“Candidate Jandoon,” the project leader states from the wall bud, “we have accepted your request of a second trial for Assimilation Test 351x. Proceed.”

Already sweating–why must these bodies shed so much moisture?–I step into the testing room. The walls are white and blank. Everything is void. Comforting.

But it will not last.

In fact, as soon as I begin to settle, the walls flash.

Blue and green assault my vision in a chaotic spray. Beneath me, an ominous mass of orange and silver tilts, nearly tipping me over.

I start to crumple, wishing I could suck my eyes inward and erase the horrors stabbing at me from every angle. The rocking, the roiling, the terrible colors!

But I catch myself.

Ninety-five percent of it is just faking.

Neeome who excels at everything has admitted even they are not so perfect. And if they can bear the pain of assault from all these newly embedded senses, then there is no reason I cannot do the same.

Right?

My eyes water excessively as I bite my lip and send a heavy dose of pain signals to my brain-mass, and my legs quiver beneath me. But I do my best to pretend at stillness. At calm.

And, in what I am certain is to be the greatest error in my life-cycle, I stare directly into the maelstrom.

It hurts.

Oh, how it hurts. Every movement is a stab into my brain-mass. A furious jab whose sole task is to undo me.

Instinct screams at me to shut my eyes. To curl on the floor that I know is there outside of the simulation until the roiling stops. Until my inputs are manageable once more. But though the thought of reincorporating to my pod-group feels urgent under this assault, I know the urge will not last.

Because there is one thing–just this one thing–that I want more.

I want to be a part of making history.

I want to observe.

Wave after wave of sheer terror, I fight off as the colors swoop in from every direction. As they peel away my carefully practiced preparations.

And then, just as I think I can bear no more…a shape resolves.

High up, a winged fluttering. White feathers cutting through the chaos, tipped in black.

“A gull,” I say, my breath sucking free. I remember the pictures, the grayed-out stills we studied in class for preparation.

And as I say the word, the rest of the simulation begins to resolve into shape. Into form and purpose.

“And the ocean,” I gasp. “And the beach! It is the beach!”

A mass of water expands as far as I can see, blue and green and every shade between, murmuring as it stretches calmly up and down the golden sands beneath me, oddly reminiscent of the chemical clouds of home. Overhead, the gull swings in a wide arc, eyeing the waves below.

And though the image fills me with a new kind of terror, the world no longer reels beneath me and my limbs no longer shake.

Indeed, I am laughing, though it takes me a moment to realize it.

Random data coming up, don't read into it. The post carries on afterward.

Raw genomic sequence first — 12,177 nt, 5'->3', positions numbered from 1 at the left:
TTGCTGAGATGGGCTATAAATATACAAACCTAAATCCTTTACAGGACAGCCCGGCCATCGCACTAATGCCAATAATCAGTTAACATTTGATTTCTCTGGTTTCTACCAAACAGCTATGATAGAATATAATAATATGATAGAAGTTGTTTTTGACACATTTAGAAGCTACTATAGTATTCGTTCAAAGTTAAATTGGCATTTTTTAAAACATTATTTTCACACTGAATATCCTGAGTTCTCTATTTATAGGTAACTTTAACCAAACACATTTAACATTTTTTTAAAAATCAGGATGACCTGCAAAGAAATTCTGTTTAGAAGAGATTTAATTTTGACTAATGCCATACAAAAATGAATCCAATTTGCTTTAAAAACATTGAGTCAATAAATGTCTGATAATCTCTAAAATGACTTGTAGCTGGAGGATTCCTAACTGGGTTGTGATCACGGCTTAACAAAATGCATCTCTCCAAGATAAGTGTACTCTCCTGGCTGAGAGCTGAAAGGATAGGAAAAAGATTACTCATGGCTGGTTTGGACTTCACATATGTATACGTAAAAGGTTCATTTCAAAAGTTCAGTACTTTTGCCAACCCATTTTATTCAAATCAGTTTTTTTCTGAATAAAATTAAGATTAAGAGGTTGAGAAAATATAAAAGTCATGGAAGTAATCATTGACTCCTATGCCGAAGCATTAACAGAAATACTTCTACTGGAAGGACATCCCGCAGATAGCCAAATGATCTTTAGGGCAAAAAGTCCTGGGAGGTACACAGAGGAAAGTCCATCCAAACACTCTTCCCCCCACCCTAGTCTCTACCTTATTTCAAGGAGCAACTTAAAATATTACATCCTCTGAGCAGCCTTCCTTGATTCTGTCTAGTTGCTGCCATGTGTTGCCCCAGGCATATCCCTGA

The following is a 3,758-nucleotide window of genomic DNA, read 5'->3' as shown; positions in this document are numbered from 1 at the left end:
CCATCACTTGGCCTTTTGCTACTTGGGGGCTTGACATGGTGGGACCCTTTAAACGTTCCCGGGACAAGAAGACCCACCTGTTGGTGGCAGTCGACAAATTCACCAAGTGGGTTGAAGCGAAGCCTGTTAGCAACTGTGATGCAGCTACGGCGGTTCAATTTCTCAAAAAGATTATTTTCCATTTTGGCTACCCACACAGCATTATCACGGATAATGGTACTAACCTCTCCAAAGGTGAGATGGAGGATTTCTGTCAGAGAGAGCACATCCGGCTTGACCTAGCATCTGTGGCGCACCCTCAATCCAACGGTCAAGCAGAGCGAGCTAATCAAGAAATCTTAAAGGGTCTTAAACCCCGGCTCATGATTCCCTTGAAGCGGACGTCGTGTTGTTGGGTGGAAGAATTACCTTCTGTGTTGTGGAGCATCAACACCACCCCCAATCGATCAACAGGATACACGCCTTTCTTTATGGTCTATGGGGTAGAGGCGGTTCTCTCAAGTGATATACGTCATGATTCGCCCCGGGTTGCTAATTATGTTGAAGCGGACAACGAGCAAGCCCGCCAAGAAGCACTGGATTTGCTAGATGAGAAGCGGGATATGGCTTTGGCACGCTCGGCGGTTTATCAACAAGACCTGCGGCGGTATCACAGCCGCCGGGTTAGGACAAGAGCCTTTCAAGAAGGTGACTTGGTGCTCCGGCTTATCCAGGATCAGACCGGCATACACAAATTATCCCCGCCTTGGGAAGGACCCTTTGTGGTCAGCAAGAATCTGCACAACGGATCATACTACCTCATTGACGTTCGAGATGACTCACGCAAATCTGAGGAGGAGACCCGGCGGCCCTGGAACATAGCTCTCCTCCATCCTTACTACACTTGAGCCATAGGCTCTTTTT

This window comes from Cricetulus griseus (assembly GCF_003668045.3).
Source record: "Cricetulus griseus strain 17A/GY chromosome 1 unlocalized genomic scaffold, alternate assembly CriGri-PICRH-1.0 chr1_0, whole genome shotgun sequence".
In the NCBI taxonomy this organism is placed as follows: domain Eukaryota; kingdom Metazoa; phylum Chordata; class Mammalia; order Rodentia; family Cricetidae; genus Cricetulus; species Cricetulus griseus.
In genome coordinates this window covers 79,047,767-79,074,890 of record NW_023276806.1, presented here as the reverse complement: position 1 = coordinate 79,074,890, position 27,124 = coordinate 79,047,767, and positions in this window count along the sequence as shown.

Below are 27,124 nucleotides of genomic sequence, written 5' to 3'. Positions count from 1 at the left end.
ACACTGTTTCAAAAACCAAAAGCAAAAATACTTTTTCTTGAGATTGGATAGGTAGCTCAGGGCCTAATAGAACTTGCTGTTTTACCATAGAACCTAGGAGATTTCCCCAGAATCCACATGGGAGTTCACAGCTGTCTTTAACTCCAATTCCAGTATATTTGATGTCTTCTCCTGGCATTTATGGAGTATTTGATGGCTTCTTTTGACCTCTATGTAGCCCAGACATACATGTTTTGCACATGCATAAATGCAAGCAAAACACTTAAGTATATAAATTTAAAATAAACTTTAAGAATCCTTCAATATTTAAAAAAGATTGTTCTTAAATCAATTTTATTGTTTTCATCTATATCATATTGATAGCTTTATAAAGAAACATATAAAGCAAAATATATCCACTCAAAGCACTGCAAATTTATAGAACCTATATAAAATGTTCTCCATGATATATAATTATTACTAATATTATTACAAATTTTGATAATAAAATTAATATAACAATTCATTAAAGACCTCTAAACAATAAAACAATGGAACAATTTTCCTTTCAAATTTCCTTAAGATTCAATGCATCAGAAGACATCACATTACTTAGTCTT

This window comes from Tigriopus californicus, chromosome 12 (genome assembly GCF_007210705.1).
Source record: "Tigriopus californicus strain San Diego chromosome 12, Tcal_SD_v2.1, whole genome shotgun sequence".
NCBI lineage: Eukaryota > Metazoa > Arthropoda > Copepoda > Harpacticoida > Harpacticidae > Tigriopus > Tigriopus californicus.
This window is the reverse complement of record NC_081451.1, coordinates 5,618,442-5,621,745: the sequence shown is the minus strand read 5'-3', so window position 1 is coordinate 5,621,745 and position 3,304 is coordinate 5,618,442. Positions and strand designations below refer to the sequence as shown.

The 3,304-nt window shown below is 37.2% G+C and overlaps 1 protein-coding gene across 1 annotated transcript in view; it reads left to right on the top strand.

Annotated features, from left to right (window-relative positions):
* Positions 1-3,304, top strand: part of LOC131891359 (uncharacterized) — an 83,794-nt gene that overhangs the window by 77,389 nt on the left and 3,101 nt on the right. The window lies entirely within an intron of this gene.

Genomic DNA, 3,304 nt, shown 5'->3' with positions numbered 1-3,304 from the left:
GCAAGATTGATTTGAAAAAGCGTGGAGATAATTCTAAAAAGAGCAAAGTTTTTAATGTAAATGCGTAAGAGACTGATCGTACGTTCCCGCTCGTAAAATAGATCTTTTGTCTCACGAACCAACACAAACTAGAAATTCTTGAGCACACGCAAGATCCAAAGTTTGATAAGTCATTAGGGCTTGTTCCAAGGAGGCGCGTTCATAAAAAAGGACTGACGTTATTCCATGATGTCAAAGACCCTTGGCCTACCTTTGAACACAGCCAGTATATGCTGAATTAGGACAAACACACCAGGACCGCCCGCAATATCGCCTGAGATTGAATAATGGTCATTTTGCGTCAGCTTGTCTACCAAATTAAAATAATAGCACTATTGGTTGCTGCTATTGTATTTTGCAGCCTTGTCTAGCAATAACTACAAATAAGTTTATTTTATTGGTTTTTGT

I’m laughing because I know now, whatever the challenges, I will pass the tests before me. I will pass them and be as human as I can be no matter how frightening it is because some things are greater than fear.

And maybe, if I am brave enough, it will be me who gets to initiate first contact.

And then I will be the one who gets to teach a human how to be us.

Michelle Muenzler writes words both dark and strange to counterbalance the sweetness of her baking. Check out michellemuenzler.com for links to more of her work.

Witherwings

Nashira sat on the highest branch of Talltree, squinting into the dawn sky where specks shifted against glowing peach cloud. From such a vast distance the tiny blemishes looked like a flock of birds, but as they neared, details emerged. Silhouetted, slender figures. Hair shifting in the breeze. And of course, wide, fluttering wings.

Nashira never wearied of watching her fellow fairies return from night gatherings, their cluster rising then lowering in unison, saving energy by working with the wind. They travelled slowly thanks to bulging bags that hung from their shoulders. When Nashira had been a gatherer, she’d judged the success of a venture on how deeply her shoulder ached on return. It had been a long time since she’d felt that satisfying pain.

As the fairies’ silhouettes dissolved into glinting gold armour and brightly coloured wings, Nashira rose to her feet. It was time to go. If she could see the patterns on her brethren’s wings, then they’d be able to see her details just as easily. But the grey, flaking excuse for wings drooping from her back weren’t assets to display with pride.

It had been a year since Nashira had contracted Dust Disease. The illness had arrived after a fierce, hot wind that destroyed plants and coated the forest in a strange dust. The forest recovered when the rains arrived, and at first it seemed the dust had washed away. But it had only moved, choosing a new target. Fairy wings.

While Dust Disease picked victims randomly and wasn’t contagious, Nashira preferred to avoid healthy fairies. The sight of her withered wings made many folk uncomfortable, and each time she witnessed their unease it killed a little of her heart.

Concentrating, she managed to move her wings. A hindwing twitched. A forewing fluttered weakly. She tucked all four wings against her back then dashed along the branch in the direction of Talltree’s trunk. Each stride caused her wings to shift, and the movement sent pain stabbing down her spine. It was tempting to grow still and fear-frozen, but the breeze carried voices on it. The returning fairies were close. With teeth clenched, Nashira hurried on.